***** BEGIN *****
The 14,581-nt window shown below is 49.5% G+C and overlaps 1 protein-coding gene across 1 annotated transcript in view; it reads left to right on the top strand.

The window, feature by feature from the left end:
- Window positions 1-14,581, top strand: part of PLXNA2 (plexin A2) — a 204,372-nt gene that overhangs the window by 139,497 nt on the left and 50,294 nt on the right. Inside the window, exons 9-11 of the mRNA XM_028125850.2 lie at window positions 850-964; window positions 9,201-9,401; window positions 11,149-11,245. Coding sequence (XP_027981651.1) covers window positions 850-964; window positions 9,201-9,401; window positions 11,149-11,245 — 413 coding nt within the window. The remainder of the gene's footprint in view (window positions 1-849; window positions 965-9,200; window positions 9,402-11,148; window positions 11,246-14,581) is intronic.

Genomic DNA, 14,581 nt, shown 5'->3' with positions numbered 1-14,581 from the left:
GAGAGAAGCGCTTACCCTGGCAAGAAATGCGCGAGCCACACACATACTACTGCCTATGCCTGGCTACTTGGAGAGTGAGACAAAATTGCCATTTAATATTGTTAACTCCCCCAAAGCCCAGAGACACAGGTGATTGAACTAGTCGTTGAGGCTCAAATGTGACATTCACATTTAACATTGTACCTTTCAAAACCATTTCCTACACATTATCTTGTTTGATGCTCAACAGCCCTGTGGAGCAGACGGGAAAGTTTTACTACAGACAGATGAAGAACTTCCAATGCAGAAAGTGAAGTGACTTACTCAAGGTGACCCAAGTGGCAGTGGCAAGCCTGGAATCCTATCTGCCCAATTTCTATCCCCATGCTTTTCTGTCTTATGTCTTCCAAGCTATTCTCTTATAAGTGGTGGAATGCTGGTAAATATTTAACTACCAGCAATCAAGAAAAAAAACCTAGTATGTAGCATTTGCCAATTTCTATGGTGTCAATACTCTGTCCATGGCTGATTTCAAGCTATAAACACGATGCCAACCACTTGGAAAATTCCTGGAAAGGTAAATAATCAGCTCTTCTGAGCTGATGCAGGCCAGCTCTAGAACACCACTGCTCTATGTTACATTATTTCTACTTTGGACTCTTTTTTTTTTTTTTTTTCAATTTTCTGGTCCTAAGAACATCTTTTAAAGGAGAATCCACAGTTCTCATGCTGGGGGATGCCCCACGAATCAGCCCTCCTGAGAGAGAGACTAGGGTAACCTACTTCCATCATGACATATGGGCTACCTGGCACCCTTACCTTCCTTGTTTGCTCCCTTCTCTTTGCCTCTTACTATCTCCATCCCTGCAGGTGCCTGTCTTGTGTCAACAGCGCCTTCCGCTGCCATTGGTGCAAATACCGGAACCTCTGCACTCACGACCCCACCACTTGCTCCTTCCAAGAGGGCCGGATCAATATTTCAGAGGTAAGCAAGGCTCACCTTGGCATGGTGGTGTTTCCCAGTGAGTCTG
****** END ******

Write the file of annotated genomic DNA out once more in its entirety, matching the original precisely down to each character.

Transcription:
The 14,581-nt window shown below is 49.5% G+C and overlaps 1 protein-coding gene across 1 annotated transcript in view; it reads left to right on the top strand.

The window, feature by feature from the left end:
- Window positions 1-14,581, top strand: part of PLXNA2 (plexin A2) — a 204,372-nt gene that overhangs the window by 139,497 nt on the left and 50,294 nt on the right. Inside the window, exons 9-11 of the mRNA XM_028125850.2 lie at window positions 850-964; window positions 9,201-9,401; window positions 11,149-11,245. Coding sequence (XP_027981651.1) covers window positions 850-964; window positions 9,201-9,401; window positions 11,149-11,245 — 413 coding nt within the window. The remainder of the gene's footprint in view (window positions 1-849; window positions 965-9,200; window positions 9,402-11,148; window positions 11,246-14,581) is intronic.

Genomic DNA, 14,581 nt, shown 5'->3' with positions numbered 1-14,581 from the left:
GAGAGAAGCGCTTACCCTGGCAAGAAATGCGCGAGCCACACACATACTACTGCCTATGCCTGGCTACTTGGAGAGTGAGACAAAATTGCCATTTAATATTGTTAACTCCCCCAAAGCCCAGAGACACAGGTGATTGAACTAGTCGTTGAGGCTCAAATGTGACATTCACATTTAACATTGTACCTTTCAAAACCATTTCCTACACATTATCTTGTTTGATGCTCAACAGCCCTGTGGAGCAGACGGGAAAGTTTTACTACAGACAGATGAAGAACTTCCAATGCAGAAAGTGAAGTGACTTACTCAAGGTGACCCAAGTGGCAGTGGCAAGCCTGGAATCCTATCTGCCCAATTTCTATCCCCATGCTTTTCTGTCTTATGTCTTCCAAGCTATTCTCTTATAAGTGGTGGAATGCTGGTAAATATTTAACTACCAGCAATCAAGAAAAAAAACCTAGTATGTAGCATTTGCCAATTTCTATGGTGTCAATACTCTGTCCATGGCTGATTTCAAGCTATAAACACGATGCCAACCACTTGGAAAATTCCTGGAAAGGTAAATAATCAGCTCTTCTGAGCTGATGCAGGCCAGCTCTAGAACACCACTGCTCTATGTTACATTATTTCTACTTTGGACTCTTTTTTTTTTTTTTTTTCAATTTTCTGGTCCTAAGAACATCTTTTAAAGGAGAATCCACAGTTCTCATGCTGGGGGATGCCCCACGAATCAGCCCTCCTGAGAGAGAGACTAGGGTAACCTACTTCCATCATGACATATGGGCTACCTGGCACCCTTACCTTCCTTGTTTGCTCCCTTCTCTTTGCCTCTTACTATCTCCATCCCTGCAGGTGCCTGTCTTGTGTCAACAGCGCCTTCCGCTGCCATTGGTGCAAATACCGGAACCTCTGCACTCACGACCCCACCACTTGCTCCTTCCAAGAGGGCCGGATCAATATTTCAGAGGTAAGCAAGGCTCACCTTGGCATGGTGGTGTTTCCCAGTGAGTCTG